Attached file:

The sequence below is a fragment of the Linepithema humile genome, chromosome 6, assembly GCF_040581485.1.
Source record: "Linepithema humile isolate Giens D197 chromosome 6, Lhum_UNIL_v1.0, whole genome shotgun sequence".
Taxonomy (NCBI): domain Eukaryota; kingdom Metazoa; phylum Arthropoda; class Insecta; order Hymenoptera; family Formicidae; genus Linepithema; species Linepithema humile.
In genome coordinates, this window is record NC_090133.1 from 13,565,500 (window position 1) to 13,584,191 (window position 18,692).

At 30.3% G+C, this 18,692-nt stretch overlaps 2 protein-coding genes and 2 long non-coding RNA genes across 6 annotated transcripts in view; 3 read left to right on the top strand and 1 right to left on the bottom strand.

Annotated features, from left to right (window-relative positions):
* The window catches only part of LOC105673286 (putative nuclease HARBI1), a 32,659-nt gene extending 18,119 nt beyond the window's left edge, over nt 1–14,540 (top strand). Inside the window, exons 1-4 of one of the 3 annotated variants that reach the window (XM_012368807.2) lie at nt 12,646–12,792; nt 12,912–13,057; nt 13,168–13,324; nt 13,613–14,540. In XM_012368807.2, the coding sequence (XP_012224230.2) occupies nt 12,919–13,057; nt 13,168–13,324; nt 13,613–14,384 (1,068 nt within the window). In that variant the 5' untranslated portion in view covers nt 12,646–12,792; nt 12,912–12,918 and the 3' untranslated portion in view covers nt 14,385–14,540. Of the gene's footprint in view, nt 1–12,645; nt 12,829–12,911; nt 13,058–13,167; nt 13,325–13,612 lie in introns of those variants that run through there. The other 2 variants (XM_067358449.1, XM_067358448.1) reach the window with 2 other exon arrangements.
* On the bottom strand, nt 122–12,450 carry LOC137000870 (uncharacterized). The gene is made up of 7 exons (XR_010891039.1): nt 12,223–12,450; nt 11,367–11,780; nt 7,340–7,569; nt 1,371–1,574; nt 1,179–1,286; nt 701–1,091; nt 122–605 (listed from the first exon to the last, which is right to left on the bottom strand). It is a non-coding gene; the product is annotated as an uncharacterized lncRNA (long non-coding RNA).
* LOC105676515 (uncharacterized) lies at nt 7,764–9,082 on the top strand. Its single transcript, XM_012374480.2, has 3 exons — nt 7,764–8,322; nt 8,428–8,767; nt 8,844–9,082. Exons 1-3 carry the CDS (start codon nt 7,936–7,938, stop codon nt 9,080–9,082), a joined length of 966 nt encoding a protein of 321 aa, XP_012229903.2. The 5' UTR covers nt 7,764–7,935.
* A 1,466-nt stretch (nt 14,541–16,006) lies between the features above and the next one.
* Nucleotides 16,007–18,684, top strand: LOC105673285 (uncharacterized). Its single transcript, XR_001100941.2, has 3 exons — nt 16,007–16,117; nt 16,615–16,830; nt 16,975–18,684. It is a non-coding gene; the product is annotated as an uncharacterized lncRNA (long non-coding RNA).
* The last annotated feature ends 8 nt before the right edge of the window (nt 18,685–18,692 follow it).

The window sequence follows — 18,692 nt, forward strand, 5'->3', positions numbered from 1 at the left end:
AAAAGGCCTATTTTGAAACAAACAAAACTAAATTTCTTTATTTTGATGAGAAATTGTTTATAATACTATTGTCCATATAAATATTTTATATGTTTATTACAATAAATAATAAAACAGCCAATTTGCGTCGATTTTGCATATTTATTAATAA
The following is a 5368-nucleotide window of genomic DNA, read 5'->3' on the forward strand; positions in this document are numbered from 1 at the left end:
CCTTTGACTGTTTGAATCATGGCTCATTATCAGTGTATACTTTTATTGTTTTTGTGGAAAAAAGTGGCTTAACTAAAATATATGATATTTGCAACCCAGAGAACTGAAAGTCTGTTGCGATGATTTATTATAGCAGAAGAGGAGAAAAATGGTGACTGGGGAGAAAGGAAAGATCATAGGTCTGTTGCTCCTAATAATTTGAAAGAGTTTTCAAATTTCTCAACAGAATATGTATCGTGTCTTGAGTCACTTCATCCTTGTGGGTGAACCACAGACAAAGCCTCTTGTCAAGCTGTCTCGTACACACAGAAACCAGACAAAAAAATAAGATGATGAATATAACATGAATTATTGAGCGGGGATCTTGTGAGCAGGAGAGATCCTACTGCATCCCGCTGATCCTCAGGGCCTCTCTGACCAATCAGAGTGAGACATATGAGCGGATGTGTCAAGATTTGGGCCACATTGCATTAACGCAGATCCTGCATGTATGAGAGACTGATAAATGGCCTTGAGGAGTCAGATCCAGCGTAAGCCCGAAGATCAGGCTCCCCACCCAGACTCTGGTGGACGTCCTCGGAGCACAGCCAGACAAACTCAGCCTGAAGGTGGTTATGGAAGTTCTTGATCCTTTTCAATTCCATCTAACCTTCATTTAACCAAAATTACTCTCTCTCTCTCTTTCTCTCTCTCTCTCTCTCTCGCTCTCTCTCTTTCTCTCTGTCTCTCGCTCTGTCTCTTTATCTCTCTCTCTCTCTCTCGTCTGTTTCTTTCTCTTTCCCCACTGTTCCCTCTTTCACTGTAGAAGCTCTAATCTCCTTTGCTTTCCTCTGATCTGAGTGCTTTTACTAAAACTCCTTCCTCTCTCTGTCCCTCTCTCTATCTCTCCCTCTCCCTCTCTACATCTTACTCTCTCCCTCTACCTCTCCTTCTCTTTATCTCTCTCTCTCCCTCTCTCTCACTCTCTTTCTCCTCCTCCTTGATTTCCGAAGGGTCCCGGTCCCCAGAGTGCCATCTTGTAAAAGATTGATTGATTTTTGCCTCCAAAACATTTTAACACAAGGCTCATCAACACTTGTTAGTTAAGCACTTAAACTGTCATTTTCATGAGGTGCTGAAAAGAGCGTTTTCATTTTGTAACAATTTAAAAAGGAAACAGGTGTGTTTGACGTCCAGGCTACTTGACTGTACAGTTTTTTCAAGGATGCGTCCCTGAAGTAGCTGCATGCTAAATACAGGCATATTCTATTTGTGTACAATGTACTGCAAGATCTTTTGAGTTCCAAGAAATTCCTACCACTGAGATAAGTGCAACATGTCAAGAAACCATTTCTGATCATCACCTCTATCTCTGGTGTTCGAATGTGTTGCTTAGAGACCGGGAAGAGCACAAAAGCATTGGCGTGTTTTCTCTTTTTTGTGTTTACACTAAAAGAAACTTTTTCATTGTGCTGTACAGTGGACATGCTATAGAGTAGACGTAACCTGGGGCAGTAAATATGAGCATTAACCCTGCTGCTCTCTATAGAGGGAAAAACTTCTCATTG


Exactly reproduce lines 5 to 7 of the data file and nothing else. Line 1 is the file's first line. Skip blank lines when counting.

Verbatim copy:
At 30.3% G+C, this 18,692-nt stretch overlaps 2 protein-coding genes and 2 long non-coding RNA genes across 6 annotated transcripts in view; 3 read left to right on the top strand and 1 right to left on the bottom strand.

Annotated features, from left to right (window-relative positions):
* The window catches only part of LOC105673286 (putative nuclease HARBI1), a 32,659-nt gene extending 18,119 nt beyond the window's left edge, over nt 1–14,540 (top strand). Inside the window, exons 1-4 of one of the 3 annotated variants that reach the window (XM_012368807.2) lie at nt 12,646–12,792; nt 12,912–13,057; nt 13,168–13,324; nt 13,613–14,540. In XM_012368807.2, the coding sequence (XP_012224230.2) occupies nt 12,919–13,057; nt 13,168–13,324; nt 13,613–14,384 (1,068 nt within the window). In that variant the 5' untranslated portion in view covers nt 12,646–12,792; nt 12,912–12,918 and the 3' untranslated portion in view covers nt 14,385–14,540. Of the gene's footprint in view, nt 1–12,645; nt 12,829–12,911; nt 13,058–13,167; nt 13,325–13,612 lie in introns of those variants that run through there. The other 2 variants (XM_067358449.1, XM_067358448.1) reach the window with 2 other exon arrangements.